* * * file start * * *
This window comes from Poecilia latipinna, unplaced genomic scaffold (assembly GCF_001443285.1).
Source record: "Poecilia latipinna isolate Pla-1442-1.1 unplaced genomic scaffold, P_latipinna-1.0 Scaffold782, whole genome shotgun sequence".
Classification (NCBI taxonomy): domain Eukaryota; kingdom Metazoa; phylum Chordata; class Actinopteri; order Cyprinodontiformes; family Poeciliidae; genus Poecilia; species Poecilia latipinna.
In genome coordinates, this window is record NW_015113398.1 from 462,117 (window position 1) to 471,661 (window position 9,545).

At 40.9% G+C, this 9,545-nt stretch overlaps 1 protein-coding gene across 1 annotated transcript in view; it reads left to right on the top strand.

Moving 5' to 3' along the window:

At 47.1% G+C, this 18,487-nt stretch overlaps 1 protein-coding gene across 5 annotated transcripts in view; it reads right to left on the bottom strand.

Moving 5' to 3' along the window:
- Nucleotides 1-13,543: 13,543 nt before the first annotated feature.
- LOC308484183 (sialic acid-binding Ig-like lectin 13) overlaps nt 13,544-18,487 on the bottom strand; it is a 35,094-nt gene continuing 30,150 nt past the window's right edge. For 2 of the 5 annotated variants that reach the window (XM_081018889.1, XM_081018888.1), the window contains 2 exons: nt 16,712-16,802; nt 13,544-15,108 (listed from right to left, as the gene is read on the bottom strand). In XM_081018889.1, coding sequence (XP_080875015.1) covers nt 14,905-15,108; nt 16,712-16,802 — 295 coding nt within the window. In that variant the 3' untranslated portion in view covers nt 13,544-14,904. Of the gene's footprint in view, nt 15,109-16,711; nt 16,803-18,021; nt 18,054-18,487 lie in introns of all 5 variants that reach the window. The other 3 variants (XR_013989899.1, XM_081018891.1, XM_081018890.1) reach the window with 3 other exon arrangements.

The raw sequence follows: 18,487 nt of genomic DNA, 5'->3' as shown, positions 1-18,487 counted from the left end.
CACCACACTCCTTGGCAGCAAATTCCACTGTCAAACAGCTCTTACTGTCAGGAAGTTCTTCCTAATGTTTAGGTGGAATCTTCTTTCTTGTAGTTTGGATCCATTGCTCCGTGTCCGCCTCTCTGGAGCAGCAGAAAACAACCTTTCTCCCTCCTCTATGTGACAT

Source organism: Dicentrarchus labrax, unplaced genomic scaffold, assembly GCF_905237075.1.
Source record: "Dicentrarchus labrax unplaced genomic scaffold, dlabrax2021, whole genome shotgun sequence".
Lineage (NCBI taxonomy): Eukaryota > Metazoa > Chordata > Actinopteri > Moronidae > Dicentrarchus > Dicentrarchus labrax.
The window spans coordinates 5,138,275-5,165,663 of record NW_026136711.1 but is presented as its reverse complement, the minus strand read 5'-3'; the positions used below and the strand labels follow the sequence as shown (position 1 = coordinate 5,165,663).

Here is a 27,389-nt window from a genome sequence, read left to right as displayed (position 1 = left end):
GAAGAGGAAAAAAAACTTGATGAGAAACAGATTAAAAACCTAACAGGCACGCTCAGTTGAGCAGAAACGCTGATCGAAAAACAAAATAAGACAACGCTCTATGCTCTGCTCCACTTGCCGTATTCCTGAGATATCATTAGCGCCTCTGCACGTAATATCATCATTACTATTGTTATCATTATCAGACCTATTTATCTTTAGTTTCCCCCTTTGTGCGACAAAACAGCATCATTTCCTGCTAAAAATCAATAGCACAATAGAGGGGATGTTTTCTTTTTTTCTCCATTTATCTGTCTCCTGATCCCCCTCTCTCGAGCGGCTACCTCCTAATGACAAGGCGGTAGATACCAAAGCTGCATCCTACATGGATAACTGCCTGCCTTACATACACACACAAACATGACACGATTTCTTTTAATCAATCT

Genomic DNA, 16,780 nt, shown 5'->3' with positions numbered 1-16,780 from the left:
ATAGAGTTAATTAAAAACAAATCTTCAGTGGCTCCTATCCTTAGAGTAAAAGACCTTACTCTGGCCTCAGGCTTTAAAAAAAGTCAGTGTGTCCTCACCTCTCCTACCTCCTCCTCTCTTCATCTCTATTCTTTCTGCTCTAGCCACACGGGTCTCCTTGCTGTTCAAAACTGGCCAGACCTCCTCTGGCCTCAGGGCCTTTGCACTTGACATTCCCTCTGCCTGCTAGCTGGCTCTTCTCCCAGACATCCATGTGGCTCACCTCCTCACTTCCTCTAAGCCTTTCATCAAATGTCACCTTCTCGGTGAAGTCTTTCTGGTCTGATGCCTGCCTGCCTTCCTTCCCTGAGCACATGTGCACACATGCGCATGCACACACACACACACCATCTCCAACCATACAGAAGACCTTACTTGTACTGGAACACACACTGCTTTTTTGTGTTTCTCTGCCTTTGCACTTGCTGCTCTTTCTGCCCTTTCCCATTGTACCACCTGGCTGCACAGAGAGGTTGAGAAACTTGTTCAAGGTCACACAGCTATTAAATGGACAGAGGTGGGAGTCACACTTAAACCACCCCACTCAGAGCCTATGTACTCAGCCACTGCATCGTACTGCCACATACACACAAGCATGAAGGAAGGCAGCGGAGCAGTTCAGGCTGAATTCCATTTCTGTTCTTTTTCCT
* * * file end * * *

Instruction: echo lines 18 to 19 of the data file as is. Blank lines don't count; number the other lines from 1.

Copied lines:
GAAGAGGAAAAAAAACTTGATGAGAAACAGATTAAAAACCTAACAGGCACGCTCAGTTGAGCAGAAACGCTGATCGAAAAACAAAATAAGACAACGCTCTATGCTCTGCTCCACTTGCCGTATTCCTGAGATATCATTAGCGCCTCTGCACGTAATATCATCATTACTATTGTTATCATTATCAGACCTATTTATCTTTAGTTTCCCCCTTTGTGCGACAAAACAGCATCATTTCCTGCTAAAAATCAATAGCACAATAGAGGGGATGTTTTCTTTTTTTCTCCATTTATCTGTCTCCTGATCCCCCTCTCTCGAGCGGCTACCTCCTAATGACAAGGCGGTAGATACCAAAGCTGCATCCTACATGGATAACTGCCTGCCTTACATACACACACAAACATGACACGATTTCTTTTAATCAATCT

Genomic DNA, 16,780 nt, shown 5'->3' with positions numbered 1-16,780 from the left: